It has deep snow like the others but all on a smaller scale. It’s the one and only Diamond Peak. Owned by the town of Incline Village, this little slice of heaven has groomers, trees, and plenty of elbow room to enjoy.

  • Opening Day: TBD
  • Season: December-April

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Shames Mountain: Backcountry Access to Drool Over

Shames Mountain Ski Resort
(Photo/Shames Mountain Ski Resort)

Shames Mountain is Canada’s first-ever nonprofit cooperative ski service community in Canada, meaning the mountain is run by a co-op, board of directors, and members. (Even kids can apply for membership and play a role!) Everyone involved works to help make the mountain as accessible, affordable, sustainable, and collaborative as it can be for the community.

Shames is yet another example of a ski area you shouldn’t base your opinion on the quantity of lifts or ski acreage. Let’s start with the annual snowfall: nearly 475 inches of the white stuff falls on its slopes annually.

Within its patrolled boundaries, you’ll find 28 trails that drop 1,600 vertical feet to the base. Its wow factor is what is outside of its boundary. Shames is surrounded by more than 7,800 acres of land backcountry terrain to explore via a “bump” on their lifts. Old-growth forests. Wide-open alpine. Steep and deep goodness. What more could you ask for?

  • Opening Day: TBD
  • Season: November-April

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Wolf Creek: Calm and Cool in Colorado

Wolf Creek Ski Resort
(Photo/Wolf Creek Ski Resort)

If you’re wondering which ski area in Colorado gets the most snow, you’d probably guess wrong. It isn’t the likes of Vail, Aspen, or Crested Butte, but rather a small place called Wolf Creek. On average, they receive over 430 inches of snow per year.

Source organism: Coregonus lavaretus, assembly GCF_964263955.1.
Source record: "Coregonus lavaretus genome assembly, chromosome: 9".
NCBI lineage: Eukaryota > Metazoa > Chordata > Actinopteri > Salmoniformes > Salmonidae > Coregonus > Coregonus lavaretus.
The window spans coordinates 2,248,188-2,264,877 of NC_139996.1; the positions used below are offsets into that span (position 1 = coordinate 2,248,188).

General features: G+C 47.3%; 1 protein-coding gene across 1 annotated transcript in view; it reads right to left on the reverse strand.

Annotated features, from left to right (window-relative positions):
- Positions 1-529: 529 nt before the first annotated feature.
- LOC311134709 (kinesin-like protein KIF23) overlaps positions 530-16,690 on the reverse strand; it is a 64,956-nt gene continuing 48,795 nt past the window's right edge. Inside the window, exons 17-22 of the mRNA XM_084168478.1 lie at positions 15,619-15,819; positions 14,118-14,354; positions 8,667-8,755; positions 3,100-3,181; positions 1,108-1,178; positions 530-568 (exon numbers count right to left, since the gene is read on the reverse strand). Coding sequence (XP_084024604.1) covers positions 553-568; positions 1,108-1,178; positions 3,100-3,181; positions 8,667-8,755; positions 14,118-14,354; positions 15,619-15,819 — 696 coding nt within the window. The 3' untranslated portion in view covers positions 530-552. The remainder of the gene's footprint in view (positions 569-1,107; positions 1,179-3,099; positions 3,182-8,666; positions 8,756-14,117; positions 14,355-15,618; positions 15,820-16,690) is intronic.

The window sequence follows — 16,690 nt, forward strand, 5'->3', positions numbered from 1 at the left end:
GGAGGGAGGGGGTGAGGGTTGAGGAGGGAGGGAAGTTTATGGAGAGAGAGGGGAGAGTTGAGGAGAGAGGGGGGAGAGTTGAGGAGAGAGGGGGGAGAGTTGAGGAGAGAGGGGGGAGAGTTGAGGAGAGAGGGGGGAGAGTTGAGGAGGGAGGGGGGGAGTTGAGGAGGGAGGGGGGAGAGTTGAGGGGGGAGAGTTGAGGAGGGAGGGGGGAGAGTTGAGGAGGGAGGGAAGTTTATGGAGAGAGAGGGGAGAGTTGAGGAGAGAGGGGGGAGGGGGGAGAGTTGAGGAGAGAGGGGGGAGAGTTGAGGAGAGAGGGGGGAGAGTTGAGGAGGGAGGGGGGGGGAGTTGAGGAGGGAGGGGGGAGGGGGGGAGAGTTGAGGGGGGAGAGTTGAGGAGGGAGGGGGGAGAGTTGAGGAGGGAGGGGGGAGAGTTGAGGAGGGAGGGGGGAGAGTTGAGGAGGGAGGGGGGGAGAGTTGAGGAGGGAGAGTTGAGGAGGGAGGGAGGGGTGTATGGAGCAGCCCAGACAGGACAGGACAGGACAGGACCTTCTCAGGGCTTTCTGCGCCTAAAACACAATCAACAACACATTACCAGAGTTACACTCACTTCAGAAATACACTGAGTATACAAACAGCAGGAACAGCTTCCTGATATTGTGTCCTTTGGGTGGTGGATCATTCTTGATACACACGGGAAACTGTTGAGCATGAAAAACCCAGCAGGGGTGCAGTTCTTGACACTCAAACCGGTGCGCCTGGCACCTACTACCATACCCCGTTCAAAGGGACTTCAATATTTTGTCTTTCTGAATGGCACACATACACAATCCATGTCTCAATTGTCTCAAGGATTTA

Combine that with a base elevation of 10,000 feet, and many seasons by Halloween, folks at Wolf Creek are skiing on real snow. With such an abundance of cold, dry snow, it’s commonly face-shot heaven due to its lack of crowds, great tree skiing, and splendid powder.

  • Opening Day: TBD
  • Season: Early November-April

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Beaver Mountain: Unspoiled Utah Goodness

Beaver Mountain Ski Resort
Beaver Mountain Ski Resort; (photo/Matt Logan)

The greatest snow on Earth normally comes with a hefty price tag. Fierce competition, crowds, high prices, and plenty of powder frenzy. It doesn’t have to be if you venture farther north to Beaver Mountain.

A family-run resort for nearly 80 years, it provides uncrowded and unspoiled terrain at a fraction of the cost. Only 1.5 hours from Salt Lake City, you can easily combine a few days here with some of the other major resorts as well.

What these places lack in amenities like heated seats and high-speed lifts, they more than make up in soul, terrain, and plenty of elbow room. Even if you don’t visit one of these soulful spots, consider adding another smaller ski area to your next trip. You won’t regret it.

  • Opening Day: TBD
  • Season: December-April